An obsession with comparing Britain unfavourably to France has long been one of the most counter-productive pathologies of our bien pensant establishment. Such people believe in a naive, one-dimensional caricature of the country – a place that only exists in their imaginations, or on their summer holidays.
They consider France to be the apex of European civilisation, cultured and “progressive”, while the UK is all too often condemned as racist, ignorant and consumeristic. They lament the inability of British politicians to mimic their continental counterparts in using the state’s power to advance the country’s interests. High-speed rail, nuclear energy and a supposedly better quality of life are held up as conclusive proof of the glories of the French system.
The appalling violence and disorder that has erupted in several French cities in recent days should be the end of the delusion. What started as anger over the killing by police of a young Muslim man has turned into something approaching anarchy, with rioting, looting, arson and the destruction of buildings spreading across the country. Hundreds have been arrested. Emmanuel Macron, the French president, has called for parents to keep their children at home and has cancelled a scheduled visit to Germany. Opposition leaders have warned that the country now stands on the “edge of the precipice”.
The great danger for France is that this is not a one-off explosion of fury at an isolated incident, but a consequence of the abject failure of the French model. For decades, while tourists have wondered at the architectural and culinary marvels of the country’s cities, many high-rise suburbs have been abandoned to poverty, criminality and gang warfare. France’s integration and immigration systems are broken. Crime and violence are horrendously high, even in normal times. Islamist terrorist attacks have been shockingly common. The education system, once world class, has deteriorated dramatically and fails vast numbers of young people. Discrimination, racism and anti-Semitism are far more rife than they are in Britain. The country’s anti-capitalist, dirigiste model, its high taxes and its social “protections”, have locked huge numbers out of meaningful employment and delivered even less growth than in the UK.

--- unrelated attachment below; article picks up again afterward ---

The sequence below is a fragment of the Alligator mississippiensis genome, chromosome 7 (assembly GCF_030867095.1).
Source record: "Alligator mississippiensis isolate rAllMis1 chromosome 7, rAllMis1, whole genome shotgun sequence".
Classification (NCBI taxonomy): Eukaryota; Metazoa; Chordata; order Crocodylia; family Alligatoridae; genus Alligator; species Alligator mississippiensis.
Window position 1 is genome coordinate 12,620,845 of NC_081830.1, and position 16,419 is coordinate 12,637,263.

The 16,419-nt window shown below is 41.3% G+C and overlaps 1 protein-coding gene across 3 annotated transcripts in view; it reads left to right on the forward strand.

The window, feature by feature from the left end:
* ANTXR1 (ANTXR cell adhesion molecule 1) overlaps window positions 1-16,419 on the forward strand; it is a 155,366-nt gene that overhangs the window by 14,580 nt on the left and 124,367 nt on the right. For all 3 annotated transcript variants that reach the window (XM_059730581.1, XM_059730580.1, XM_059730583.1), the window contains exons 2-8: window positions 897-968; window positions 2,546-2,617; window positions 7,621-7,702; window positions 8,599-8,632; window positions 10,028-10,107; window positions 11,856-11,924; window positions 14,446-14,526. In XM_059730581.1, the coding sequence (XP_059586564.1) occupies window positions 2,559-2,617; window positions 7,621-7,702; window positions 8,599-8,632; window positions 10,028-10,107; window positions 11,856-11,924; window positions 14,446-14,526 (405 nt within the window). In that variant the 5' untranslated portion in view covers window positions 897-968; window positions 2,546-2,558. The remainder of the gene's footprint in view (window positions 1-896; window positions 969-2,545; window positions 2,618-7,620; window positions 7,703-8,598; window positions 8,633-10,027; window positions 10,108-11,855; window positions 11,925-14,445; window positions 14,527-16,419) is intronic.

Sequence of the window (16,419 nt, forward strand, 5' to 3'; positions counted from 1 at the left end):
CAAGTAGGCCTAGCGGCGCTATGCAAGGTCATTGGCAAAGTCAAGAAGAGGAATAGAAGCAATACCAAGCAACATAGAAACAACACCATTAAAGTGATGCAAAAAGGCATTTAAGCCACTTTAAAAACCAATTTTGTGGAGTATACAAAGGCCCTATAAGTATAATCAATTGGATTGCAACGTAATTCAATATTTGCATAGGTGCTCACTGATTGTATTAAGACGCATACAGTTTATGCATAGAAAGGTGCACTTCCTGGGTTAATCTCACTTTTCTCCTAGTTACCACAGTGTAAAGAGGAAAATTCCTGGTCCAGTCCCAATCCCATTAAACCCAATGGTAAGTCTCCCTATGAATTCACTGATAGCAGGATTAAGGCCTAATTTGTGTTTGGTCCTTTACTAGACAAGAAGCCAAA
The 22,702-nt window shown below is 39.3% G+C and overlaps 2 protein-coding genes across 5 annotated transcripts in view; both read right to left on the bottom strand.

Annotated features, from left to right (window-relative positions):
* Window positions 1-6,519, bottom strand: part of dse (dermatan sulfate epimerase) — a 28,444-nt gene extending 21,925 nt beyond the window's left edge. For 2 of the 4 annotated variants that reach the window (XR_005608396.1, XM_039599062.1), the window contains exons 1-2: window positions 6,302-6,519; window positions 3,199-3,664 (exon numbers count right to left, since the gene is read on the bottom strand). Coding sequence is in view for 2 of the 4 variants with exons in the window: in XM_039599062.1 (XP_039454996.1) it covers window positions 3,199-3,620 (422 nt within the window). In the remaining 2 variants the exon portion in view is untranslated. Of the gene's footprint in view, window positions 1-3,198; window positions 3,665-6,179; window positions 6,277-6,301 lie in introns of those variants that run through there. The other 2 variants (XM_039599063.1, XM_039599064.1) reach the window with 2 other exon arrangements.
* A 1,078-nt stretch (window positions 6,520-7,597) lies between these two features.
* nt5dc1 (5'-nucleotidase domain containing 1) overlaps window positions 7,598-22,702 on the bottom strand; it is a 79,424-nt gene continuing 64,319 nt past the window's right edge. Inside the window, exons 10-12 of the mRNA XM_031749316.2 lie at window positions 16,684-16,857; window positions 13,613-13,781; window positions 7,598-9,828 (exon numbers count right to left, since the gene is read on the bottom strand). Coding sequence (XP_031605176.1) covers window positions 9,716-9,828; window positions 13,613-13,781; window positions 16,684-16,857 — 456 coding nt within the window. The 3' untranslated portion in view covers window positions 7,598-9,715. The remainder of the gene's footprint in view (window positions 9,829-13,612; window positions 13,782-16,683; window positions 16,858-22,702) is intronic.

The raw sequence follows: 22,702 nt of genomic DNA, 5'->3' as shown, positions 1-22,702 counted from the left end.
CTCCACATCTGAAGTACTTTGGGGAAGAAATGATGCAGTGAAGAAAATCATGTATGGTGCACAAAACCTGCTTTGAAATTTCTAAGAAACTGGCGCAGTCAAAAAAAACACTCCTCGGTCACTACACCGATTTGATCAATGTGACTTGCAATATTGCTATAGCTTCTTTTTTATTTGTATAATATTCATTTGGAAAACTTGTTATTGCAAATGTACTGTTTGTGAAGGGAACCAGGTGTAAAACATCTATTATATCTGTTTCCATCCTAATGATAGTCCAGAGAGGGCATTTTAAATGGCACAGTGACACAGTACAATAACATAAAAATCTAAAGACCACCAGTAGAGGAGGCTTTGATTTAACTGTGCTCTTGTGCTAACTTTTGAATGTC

France has sought to coast on past successes, pretending to itself that this situation was somehow sustainable. Mr Macron has, to be fair, taken steps towards freeing up the economy. But his arrogance and high-handedness have also alienated swathes of the country. His pension reforms, while sensible, provoked mass unrest, and the gilets jaunes protests resulted from imposing oppressive measures on motorists.
Some have suggested that the days of the Fifth Republic – created for General de Gaulle in the 1950s as a form of “republican monarchy” – may be numbered. It gives great power to the French president, but leaves the political system dangerously unresponsive to public sentiment. The evidence suggests that this sentiment is shifting to the extremes. It is possible, perhaps even likely, that the next presidential vote will see a run-off between Marine Le Pen and a far-Left candidate. Establishment parties have been hollowed out.
Where does France go from here? Its multiple crises are so intractable and so extreme that it would be ridiculous to be optimistic. Order might be restored in the next few days, but there appears to be little political will to do anything about the festering resentments, the lack of opportunity, the low economic growth, or the severe problems in its immigration-integration system that lie behind much of the current unrest. Indeed, in the long term, the situation is only likely to get worse. The country’s admirers in Britain might like to pretend otherwise, but the French model is broken.